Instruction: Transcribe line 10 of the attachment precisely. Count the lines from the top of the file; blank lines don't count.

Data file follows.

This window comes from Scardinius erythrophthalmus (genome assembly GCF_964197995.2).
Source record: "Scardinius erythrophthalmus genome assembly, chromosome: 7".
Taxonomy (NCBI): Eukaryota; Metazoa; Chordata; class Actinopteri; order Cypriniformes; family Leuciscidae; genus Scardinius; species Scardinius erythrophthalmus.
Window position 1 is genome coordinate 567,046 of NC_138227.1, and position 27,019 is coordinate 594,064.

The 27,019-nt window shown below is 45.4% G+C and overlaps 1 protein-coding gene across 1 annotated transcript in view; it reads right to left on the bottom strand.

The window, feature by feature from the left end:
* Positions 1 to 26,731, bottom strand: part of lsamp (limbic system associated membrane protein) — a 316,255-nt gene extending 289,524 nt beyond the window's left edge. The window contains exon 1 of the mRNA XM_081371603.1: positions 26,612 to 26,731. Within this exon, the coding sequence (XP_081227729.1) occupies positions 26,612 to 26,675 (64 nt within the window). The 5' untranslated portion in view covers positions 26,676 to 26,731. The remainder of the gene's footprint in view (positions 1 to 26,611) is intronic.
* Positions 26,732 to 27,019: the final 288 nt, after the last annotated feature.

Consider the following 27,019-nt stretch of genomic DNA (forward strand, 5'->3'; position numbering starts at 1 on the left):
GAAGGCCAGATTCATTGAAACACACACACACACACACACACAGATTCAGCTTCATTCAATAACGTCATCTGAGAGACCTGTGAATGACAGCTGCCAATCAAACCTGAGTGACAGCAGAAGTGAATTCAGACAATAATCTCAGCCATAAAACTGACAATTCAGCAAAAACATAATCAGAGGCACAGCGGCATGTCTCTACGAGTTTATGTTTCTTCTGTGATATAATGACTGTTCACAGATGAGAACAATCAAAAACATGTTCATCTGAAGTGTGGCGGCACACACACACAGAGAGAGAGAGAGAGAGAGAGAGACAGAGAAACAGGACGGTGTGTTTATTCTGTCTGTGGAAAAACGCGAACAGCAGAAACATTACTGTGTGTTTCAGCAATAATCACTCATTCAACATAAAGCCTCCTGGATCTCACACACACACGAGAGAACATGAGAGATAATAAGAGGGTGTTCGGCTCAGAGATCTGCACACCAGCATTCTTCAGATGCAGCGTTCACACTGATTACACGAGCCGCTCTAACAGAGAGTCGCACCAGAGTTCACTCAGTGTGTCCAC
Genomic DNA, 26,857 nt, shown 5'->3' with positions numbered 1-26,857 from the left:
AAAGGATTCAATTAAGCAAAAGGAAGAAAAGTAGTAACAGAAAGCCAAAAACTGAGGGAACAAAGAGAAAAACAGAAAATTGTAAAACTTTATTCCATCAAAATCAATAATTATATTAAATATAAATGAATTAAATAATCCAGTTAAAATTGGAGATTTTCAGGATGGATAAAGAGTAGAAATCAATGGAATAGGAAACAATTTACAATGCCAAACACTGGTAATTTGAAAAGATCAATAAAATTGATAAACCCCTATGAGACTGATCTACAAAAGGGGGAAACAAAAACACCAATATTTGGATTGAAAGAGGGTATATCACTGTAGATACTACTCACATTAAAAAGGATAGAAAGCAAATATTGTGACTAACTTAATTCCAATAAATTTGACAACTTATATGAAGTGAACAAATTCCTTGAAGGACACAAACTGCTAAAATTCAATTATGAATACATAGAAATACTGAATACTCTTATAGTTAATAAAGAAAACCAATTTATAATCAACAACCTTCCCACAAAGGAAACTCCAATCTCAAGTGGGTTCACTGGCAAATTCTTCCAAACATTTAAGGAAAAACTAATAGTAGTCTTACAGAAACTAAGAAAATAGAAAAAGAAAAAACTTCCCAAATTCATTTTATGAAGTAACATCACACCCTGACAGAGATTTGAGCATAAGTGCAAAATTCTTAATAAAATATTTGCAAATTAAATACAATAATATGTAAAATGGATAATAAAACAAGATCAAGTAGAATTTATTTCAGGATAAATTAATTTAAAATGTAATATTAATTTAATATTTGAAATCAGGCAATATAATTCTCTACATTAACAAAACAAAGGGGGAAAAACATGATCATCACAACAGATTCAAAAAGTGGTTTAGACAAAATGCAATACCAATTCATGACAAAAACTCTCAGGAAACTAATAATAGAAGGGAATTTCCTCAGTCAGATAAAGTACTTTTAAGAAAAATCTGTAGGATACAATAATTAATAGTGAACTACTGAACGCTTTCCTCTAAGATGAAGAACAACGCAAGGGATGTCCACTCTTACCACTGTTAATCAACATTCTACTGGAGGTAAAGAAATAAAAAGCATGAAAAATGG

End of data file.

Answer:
GAAGGCCAGATTCATTGAAACACACACACACACACACACACAGATTCAGCTTCATTCAATAACGTCATCTGAGAGACCTGTGAATGACAGCTGCCAATCAAACCTGAGTGACAGCAGAAGTGAATTCAGACAATAATCTCAGCCATAAAACTGACAATTCAGCAAAAACATAATCAGAGGCACAGCGGCATGTCTCTACGAGTTTATGTTTCTTCTGTGATATAATGACTGTTCACAGATGAGAACAATCAAAAACATGTTCATCTGAAGTGTGGCGGCACACACACACAGAGAGAGAGAGAGAGAGAGAGAGACAGAGAAACAGGACGGTGTGTTTATTCTGTCTGTGGAAAAACGCGAACAGCAGAAACATTACTGTGTGTTTCAGCAATAATCACTCATTCAACATAAAGCCTCCTGGATCTCACACACACACGAGAGAACATGAGAGATAATAAGAGGGTGTTCGGCTCAGAGATCTGCACACCAGCATTCTTCAGATGCAGCGTTCACACTGATTACACGAGCCGCTCTAACAGAGAGTCGCACCAGAGTTCACTCAGTGTGTCCAC